- Bicycle Culture by Design: Street Cars Named Desire

We’re all familiar, I’m sure, with the famous poster showing how much space these different transport modes take up. As well as the many modern versions of the same theme.

Here's another one, albeit one from Kansas City in 1925. The original, perhaps. As it says on the poster:

"At the left is an everyday scene of traffic conditions in our downtown district. And yet, by actual count, there are more people on the one bus or the one streetcar than there is in all of those automobiles."

There were numerous campaigns and posters in the US of the 1920s trying to get people to consider - or reconsider - taking public transport in light of growing congestion.

Here's another poster, from Chicago, praising the streetcars for their efficiency of space. "One street car gives more service than 35 automobiles".

Another one from Chicago. A "balky automobile or broken down truck on a street car track often delays 50,000 people in reaching their destinations". The Chicago Surface Lines were really active in battling the automobile. They obviously lost the battle, but they went down with a fight.

Here is another poster/ad, this time from Westinghouse, in 'Nation's Business' publication in 1926. "Without street cars most cities would throw up their hands in the face of growing traffic congestion." "In St. Louis at any normal hour street cars only use one and a half percent of the street space." "During a week day in Chicago's Loop, only two percent of the street space is used to accommodate the people who use street cars". "Electric railway companies, far-sighted, confident, built more new mileage in 1925 than any year since 1916." So many amazing numbers on all these posters about how many people were transported by public transport in the 1920s. 89% in Balitmore. 74% in Chicago.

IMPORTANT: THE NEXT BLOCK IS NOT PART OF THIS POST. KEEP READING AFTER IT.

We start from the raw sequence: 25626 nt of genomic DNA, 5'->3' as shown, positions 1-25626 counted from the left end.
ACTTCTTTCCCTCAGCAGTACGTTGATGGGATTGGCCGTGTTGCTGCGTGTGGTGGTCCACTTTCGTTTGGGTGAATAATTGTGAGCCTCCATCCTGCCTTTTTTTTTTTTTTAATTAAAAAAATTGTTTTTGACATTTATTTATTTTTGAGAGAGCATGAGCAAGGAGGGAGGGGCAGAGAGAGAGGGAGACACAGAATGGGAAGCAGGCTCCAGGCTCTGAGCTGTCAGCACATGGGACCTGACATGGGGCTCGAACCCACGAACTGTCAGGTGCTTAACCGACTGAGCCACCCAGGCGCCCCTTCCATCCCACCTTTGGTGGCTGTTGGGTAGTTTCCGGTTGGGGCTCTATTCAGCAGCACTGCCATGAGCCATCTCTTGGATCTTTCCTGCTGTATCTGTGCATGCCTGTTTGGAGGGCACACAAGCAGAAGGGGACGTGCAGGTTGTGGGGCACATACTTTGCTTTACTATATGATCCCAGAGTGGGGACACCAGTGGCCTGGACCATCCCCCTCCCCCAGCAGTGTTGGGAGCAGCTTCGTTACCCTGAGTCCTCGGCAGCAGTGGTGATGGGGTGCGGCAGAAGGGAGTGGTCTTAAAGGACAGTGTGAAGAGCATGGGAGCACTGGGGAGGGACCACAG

The Rights of the Majority. Boy, do things look different now. But perhaps these vintage ads can provide inspiration.

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